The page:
If you have a story or know of someone with a story and would like to add that story to this compilation, please send it my way. I am not trying to “take on the Church” and I’m not trying to be antagonistic. I simply want the leadership to know that this is a problem in more than one ward and stake and needs to be addressed.

I will probably be able to send you a copy of the finished letter- and probably will send you all a draft or two for suggestions. If you don’t want to be involved with this, let me know and I’ll take your email off this BCC list for future emails. You may ask around for stories, but I send this email on with the trust that this endeavor won’t become something hugely public and attract anti-Mormon attention. I don’t want that at all. We are all just trying to mothers and care for our children as best we can.

So that went out. Over the next couple of months I received about 20 stories, both good and bad. As word got around and a few more people came out of the woodworks, I emailed more people about contributing their stories. I also wrote the cover letter and put everything into a nice packet. I prayed and fasted and went to the temple and felt we were really doing something good and that Heavenly Father wanted this letter to be sent. It was sent to the First Presidency the first week of December 2009. Because the cover letter was long, I won’t copy/paste it in this blog post, but you can find it here.

This is the 6th image in the Enos chapter of the Book of Mormon Stories book for children. Note the breastfeeding parent/child couple in the foreground.

We heard nothing for months. In April, my husband and I were called into my stake president’s office. He had received the packet and admitted to having sat on it for a while now and wanted to talk with us about it. He was supportive of breastfeeding and wanted to know if there was anything the stake could do. I told the story again about S and that I put this together for her and that she was told to go to the First Presidency, so we did and there’s really nothing he can do locally to fix this problem. And besides, we were moving at the end of the month so we weren’t going to be in his stake any longer.

I was so disappointed. That pile of letters stayed with him. It was probably thrown away. I have a few copies people emailed me but I don’t have the stories from people who wrote hard copies. S ended up going to church in another ward where she had some family members. My family moved to Oakland.

The personal and spiritual fallout for me was twofold. First, it was years later when I learned that some of the people I BCCed in my email started distrusting me and judging me for going to the First Presidency about this. I had noticed the relationships with those people were strained, but I didn’t know why. They thought it was inappropriate to write to the First Presidency, especially since there had been conference talks telling members to not go to the leaders of the Church, but instead go to the local ward and stake with problems.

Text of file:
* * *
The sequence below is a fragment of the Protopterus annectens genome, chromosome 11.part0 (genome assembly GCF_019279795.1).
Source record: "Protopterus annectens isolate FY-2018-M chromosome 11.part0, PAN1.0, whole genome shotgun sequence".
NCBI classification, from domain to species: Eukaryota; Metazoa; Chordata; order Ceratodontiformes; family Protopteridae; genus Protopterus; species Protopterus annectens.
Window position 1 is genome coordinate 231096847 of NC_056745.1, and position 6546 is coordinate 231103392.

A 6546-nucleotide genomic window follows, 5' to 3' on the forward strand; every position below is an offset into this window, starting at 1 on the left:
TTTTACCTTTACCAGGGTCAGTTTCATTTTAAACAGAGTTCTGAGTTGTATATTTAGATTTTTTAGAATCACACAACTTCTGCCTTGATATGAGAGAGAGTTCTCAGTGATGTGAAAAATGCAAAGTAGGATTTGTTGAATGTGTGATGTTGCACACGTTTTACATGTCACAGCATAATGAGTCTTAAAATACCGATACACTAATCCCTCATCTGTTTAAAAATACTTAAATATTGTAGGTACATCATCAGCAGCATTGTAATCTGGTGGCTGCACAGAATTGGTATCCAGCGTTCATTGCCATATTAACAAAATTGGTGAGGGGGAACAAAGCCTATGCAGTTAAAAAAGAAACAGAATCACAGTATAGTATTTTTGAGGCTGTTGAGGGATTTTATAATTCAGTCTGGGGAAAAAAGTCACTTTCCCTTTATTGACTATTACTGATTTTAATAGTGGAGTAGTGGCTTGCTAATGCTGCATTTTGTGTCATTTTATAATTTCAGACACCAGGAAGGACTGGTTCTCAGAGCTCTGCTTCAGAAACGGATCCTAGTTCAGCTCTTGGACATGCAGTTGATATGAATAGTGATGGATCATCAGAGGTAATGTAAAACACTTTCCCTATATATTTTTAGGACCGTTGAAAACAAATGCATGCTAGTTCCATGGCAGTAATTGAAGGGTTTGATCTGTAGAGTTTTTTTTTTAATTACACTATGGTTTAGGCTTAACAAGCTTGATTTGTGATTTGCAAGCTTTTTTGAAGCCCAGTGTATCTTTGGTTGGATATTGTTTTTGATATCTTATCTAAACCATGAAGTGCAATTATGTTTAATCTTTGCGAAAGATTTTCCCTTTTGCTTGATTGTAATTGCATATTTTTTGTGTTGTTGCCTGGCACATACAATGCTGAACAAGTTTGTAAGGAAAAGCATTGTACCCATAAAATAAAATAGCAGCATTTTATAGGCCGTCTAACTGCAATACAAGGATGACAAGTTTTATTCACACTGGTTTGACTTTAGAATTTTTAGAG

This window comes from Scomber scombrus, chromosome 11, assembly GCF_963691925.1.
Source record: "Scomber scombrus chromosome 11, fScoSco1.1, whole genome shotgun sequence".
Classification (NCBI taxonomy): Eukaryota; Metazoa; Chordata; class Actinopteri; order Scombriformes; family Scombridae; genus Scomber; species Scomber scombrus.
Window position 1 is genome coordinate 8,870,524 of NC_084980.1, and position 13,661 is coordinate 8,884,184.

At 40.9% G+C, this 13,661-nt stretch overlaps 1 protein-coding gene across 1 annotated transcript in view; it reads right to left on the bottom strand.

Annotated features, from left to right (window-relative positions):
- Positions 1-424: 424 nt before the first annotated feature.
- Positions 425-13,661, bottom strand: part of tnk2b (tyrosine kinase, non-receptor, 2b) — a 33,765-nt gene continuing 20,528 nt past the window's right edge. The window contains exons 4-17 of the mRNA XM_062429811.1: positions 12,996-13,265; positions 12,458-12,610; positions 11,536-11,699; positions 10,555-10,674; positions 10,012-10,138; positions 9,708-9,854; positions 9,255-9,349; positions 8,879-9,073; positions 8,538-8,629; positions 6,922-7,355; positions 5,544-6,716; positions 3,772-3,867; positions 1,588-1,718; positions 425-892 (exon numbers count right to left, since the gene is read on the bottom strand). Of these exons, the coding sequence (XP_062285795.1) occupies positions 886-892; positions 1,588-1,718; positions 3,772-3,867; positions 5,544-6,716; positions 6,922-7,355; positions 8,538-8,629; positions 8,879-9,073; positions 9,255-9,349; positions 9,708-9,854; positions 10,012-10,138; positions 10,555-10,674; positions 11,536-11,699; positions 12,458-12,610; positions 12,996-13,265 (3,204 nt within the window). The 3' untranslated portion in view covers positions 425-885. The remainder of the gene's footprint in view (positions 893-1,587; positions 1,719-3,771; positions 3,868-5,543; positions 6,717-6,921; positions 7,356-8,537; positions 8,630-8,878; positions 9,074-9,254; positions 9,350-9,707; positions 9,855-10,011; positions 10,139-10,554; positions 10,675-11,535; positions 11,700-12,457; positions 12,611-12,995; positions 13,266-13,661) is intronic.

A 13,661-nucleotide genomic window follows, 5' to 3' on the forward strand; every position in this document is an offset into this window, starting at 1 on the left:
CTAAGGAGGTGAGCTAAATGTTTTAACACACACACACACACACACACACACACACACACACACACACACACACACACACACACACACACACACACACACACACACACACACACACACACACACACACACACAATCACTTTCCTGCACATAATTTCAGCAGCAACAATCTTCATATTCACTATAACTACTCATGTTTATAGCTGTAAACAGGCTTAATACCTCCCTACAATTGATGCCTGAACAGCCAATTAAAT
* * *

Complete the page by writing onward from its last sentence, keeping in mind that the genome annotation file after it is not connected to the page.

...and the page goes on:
Second, when the new Church Handbook of Instructions was announced at the end of 2010, I felt defeated. A year previous I had felt inspired and supported by the Spirit to bring this issue to the leaders so they could update policies. Then a year later, I learned that they had been working on a new Church Handbook and likely could have changed the policy but they chose not to. This was my first huge realization that as a woman, I am not heard in the Church, it just gets kicked down to the local leaders who can do nothing.

So here we are again, almost a decade later, with the same issues coming up and the male leaders of the Church ignoring our pleas. I do think we should keep up our activism. After all, we have a new First Presidency and new Relief Society leaders. Eventually we as a church will get this right. Let’s hope it’s sooner rather than later.


TopHat is putting her roots down in the Bay Area with her husband and three children. She loves the earth, yarn, and bicycling.

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13 Responses

  1. Ziff says:

    Thanks for sharing this, TopHat. I love that you tried to push the issue up to the people who might actually be able to change church policy, but wow, that was a disappointing non-response. I hope you’re right at the end that the Church will eventually get this right, but I’m not holding my breath.

  2. Jenne says: